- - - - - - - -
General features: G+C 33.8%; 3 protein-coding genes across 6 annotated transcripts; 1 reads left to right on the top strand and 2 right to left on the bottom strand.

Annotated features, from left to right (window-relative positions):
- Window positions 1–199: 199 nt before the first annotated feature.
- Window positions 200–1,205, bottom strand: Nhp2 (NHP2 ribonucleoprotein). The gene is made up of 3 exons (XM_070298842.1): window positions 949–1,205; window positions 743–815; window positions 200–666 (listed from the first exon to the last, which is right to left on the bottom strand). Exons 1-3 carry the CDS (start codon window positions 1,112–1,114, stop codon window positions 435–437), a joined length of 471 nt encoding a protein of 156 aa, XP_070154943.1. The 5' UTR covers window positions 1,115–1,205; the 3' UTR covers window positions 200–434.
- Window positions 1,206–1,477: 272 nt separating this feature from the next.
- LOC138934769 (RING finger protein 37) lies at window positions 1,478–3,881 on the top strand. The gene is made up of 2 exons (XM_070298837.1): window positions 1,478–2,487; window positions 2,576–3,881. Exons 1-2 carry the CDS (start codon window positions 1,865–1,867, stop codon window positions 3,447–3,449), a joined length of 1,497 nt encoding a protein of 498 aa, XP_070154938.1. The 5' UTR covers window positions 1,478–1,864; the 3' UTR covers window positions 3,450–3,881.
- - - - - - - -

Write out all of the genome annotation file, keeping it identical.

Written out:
General features: G+C 33.8%; 3 protein-coding genes across 6 annotated transcripts; 1 reads left to right on the top strand and 2 right to left on the bottom strand.

Annotated features, from left to right (window-relative positions):
- Window positions 1–199: 199 nt before the first annotated feature.
- Window positions 200–1,205, bottom strand: Nhp2 (NHP2 ribonucleoprotein). The gene is made up of 3 exons (XM_070298842.1): window positions 949–1,205; window positions 743–815; window positions 200–666 (listed from the first exon to the last, which is right to left on the bottom strand). Exons 1-3 carry the CDS (start codon window positions 1,112–1,114, stop codon window positions 435–437), a joined length of 471 nt encoding a protein of 156 aa, XP_070154943.1. The 5' UTR covers window positions 1,115–1,205; the 3' UTR covers window positions 200–434.
- Window positions 1,206–1,477: 272 nt separating this feature from the next.
- LOC138934769 (RING finger protein 37) lies at window positions 1,478–3,881 on the top strand. The gene is made up of 2 exons (XM_070298837.1): window positions 1,478–2,487; window positions 2,576–3,881. Exons 1-2 carry the CDS (start codon window positions 1,865–1,867, stop codon window positions 3,447–3,449), a joined length of 1,497 nt encoding a protein of 498 aa, XP_070154938.1. The 5' UTR covers window positions 1,478–1,864; the 3' UTR covers window positions 3,450–3,881.